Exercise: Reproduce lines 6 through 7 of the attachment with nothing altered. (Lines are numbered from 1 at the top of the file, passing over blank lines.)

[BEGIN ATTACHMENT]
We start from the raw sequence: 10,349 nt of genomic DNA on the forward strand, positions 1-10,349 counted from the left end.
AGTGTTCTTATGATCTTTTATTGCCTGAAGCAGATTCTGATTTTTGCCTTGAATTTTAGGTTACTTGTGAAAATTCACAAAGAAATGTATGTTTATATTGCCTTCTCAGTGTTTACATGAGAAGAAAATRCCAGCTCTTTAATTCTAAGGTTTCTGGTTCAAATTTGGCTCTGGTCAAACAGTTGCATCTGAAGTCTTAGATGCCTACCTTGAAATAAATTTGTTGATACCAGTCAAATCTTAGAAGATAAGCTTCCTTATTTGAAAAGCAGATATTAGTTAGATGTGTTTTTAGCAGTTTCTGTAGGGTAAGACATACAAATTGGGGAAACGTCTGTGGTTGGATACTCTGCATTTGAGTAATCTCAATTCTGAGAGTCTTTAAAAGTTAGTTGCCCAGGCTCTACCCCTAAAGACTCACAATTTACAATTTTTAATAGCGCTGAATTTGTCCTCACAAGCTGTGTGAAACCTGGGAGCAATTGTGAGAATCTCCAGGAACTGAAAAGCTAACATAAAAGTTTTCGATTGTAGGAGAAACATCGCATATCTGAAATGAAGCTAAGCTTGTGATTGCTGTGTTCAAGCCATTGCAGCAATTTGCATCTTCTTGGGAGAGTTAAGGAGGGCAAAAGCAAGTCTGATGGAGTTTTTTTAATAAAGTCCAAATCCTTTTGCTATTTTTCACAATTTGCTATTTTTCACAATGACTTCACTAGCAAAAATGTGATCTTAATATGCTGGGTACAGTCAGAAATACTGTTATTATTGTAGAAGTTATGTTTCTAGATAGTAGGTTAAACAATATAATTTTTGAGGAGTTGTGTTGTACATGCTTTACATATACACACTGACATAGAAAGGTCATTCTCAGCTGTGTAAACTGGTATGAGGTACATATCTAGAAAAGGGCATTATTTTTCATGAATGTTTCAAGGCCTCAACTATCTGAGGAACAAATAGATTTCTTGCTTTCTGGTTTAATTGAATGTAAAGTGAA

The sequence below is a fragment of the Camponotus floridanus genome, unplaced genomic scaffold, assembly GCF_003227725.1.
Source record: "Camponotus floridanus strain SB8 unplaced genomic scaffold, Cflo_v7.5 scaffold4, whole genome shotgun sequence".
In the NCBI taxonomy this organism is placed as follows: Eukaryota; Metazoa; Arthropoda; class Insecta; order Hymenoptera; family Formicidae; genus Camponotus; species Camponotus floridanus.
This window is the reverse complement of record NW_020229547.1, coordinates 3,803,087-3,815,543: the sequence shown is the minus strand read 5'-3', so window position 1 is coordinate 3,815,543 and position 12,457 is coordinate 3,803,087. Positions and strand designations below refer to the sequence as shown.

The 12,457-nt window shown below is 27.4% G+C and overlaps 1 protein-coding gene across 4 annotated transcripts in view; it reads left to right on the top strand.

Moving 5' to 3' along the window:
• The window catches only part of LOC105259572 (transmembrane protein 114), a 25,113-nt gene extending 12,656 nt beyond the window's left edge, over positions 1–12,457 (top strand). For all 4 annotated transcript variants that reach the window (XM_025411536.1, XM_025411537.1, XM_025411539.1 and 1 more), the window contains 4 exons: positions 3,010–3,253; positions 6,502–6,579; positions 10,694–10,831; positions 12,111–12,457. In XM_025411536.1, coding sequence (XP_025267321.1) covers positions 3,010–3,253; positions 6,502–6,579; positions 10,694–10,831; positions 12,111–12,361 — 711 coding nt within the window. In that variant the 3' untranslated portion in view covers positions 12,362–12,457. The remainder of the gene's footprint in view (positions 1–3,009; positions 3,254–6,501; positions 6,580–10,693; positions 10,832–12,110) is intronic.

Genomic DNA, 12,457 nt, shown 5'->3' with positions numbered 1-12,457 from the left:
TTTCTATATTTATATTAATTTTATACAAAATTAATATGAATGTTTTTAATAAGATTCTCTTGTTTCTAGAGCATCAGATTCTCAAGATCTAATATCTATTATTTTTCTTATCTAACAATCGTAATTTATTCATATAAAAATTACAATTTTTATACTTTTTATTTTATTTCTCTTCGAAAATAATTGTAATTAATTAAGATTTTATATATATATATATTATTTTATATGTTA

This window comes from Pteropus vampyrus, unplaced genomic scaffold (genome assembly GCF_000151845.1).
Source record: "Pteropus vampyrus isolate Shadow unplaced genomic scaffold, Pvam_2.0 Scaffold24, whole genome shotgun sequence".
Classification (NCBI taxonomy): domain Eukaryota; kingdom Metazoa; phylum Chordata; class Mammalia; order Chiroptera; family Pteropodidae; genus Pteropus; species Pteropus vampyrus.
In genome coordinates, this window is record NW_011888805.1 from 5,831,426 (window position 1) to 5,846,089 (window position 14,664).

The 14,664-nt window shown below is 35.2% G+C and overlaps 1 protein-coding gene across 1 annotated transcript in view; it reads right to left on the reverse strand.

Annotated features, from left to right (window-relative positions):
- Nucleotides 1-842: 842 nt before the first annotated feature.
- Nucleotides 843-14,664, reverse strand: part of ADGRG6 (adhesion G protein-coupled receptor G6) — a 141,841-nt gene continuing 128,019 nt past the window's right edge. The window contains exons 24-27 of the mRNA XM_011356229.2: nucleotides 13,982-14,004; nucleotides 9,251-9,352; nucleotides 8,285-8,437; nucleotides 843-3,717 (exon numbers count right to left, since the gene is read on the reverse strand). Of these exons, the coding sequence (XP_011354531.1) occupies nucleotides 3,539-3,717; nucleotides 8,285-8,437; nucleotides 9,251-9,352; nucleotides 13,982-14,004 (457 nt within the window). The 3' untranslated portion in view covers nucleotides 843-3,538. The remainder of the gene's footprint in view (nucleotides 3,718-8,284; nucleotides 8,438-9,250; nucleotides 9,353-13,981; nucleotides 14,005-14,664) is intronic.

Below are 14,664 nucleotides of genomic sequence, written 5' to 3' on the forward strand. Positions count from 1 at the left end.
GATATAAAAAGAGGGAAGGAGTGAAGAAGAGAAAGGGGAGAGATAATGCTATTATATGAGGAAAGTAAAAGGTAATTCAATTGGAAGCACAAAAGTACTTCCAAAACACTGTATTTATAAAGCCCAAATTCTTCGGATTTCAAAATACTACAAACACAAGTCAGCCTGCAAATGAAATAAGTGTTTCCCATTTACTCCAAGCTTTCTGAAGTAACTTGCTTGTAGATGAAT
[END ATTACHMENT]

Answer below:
This window is the reverse complement of record NW_020229547.1, coordinates 3,803,087-3,815,543: the sequence shown is the minus strand read 5'-3', so window position 1 is coordinate 3,815,543 and position 12,457 is coordinate 3,803,087. Positions and strand designations below refer to the sequence as shown.

The 12,457-nt window shown below is 27.4% G+C and overlaps 1 protein-coding gene across 4 annotated transcripts in view; it reads left to right on the top strand.